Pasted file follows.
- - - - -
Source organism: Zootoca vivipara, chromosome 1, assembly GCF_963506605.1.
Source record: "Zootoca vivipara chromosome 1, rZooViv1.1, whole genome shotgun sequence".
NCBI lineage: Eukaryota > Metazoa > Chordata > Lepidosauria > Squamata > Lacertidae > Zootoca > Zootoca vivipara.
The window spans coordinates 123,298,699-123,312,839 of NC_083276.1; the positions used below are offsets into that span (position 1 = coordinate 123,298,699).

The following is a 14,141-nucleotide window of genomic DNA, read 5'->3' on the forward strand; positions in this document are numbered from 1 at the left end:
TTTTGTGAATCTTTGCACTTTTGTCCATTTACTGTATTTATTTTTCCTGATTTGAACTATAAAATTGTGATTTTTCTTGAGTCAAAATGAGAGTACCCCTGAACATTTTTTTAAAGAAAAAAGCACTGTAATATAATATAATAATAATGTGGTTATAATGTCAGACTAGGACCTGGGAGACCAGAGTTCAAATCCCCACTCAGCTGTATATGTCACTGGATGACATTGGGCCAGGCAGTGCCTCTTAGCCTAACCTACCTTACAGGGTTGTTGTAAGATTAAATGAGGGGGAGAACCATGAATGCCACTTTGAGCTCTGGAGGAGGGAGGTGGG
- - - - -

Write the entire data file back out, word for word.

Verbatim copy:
Source organism: Zootoca vivipara, chromosome 1, assembly GCF_963506605.1.
Source record: "Zootoca vivipara chromosome 1, rZooViv1.1, whole genome shotgun sequence".
NCBI lineage: Eukaryota > Metazoa > Chordata > Lepidosauria > Squamata > Lacertidae > Zootoca > Zootoca vivipara.
The window spans coordinates 123,298,699-123,312,839 of NC_083276.1; the positions used below are offsets into that span (position 1 = coordinate 123,298,699).

The following is a 14,141-nucleotide window of genomic DNA, read 5'->3' on the forward strand; positions in this document are numbered from 1 at the left end:
TTTTGTGAATCTTTGCACTTTTGTCCATTTACTGTATTTATTTTTCCTGATTTGAACTATAAAATTGTGATTTTTCTTGAGTCAAAATGAGAGTACCCCTGAACATTTTTTTAAAGAAAAAAGCACTGTAATATAATATAATAATAATGTGGTTATAATGTCAGACTAGGACCTGGGAGACCAGAGTTCAAATCCCCACTCAGCTGTATATGTCACTGGATGACATTGGGCCAGGCAGTGCCTCTTAGCCTAACCTACCTTACAGGGTTGTTGTAAGATTAAATGAGGGGGAGAACCATGAATGCCACTTTGAGCTCTGGAGGAGGGAGGTGGG